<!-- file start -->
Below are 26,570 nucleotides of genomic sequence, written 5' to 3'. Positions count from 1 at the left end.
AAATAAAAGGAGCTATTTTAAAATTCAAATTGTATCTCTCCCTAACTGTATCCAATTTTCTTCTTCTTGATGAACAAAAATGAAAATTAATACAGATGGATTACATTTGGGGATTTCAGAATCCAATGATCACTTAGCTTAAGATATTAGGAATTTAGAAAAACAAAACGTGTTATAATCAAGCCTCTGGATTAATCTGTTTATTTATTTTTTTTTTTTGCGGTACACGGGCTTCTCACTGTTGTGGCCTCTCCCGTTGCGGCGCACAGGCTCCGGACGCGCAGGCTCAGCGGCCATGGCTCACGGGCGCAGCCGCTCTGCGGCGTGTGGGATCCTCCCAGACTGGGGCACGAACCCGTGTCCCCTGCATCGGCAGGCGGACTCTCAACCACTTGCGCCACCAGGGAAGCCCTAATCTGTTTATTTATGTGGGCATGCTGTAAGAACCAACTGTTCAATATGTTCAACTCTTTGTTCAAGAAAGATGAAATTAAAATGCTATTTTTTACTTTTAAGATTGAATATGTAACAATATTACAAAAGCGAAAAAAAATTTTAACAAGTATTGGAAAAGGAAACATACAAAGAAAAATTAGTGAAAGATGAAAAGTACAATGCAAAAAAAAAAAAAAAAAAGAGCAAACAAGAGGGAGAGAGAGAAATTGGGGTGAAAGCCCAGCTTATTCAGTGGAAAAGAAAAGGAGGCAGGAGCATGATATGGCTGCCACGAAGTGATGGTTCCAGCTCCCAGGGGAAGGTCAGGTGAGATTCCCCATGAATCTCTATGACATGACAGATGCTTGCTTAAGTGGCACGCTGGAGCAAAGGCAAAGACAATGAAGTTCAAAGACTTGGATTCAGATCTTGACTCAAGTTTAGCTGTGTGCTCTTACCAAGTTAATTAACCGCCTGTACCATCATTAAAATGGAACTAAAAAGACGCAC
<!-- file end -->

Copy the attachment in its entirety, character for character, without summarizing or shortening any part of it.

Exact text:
Below are 26,570 nucleotides of genomic sequence, written 5' to 3'. Positions count from 1 at the left end.
AAATAAAAGGAGCTATTTTAAAATTCAAATTGTATCTCTCCCTAACTGTATCCAATTTTCTTCTTCTTGATGAACAAAAATGAAAATTAATACAGATGGATTACATTTGGGGATTTCAGAATCCAATGATCACTTAGCTTAAGATATTAGGAATTTAGAAAAACAAAACGTGTTATAATCAAGCCTCTGGATTAATCTGTTTATTTATTTTTTTTTTTTGCGGTACACGGGCTTCTCACTGTTGTGGCCTCTCCCGTTGCGGCGCACAGGCTCCGGACGCGCAGGCTCAGCGGCCATGGCTCACGGGCGCAGCCGCTCTGCGGCGTGTGGGATCCTCCCAGACTGGGGCACGAACCCGTGTCCCCTGCATCGGCAGGCGGACTCTCAACCACTTGCGCCACCAGGGAAGCCCTAATCTGTTTATTTATGTGGGCATGCTGTAAGAACCAACTGTTCAATATGTTCAACTCTTTGTTCAAGAAAGATGAAATTAAAATGCTATTTTTTACTTTTAAGATTGAATATGTAACAATATTACAAAAGCGAAAAAAAATTTTAACAAGTATTGGAAAAGGAAACATACAAAGAAAAATTAGTGAAAGATGAAAAGTACAATGCAAAAAAAAAAAAAAAAAAGAGCAAACAAGAGGGAGAGAGAGAAATTGGGGTGAAAGCCCAGCTTATTCAGTGGAAAAGAAAAGGAGGCAGGAGCATGATATGGCTGCCACGAAGTGATGGTTCCAGCTCCCAGGGGAAGGTCAGGTGAGATTCCCCATGAATCTCTATGACATGACAGATGCTTGCTTAAGTGGCACGCTGGAGCAAAGGCAAAGACAATGAAGTTCAAAGACTTGGATTCAGATCTTGACTCAAGTTTAGCTGTGTGCTCTTACCAAGTTAATTAACCGCCTGTACCATCATTAAAATGGAACTAAAAAGACGCAC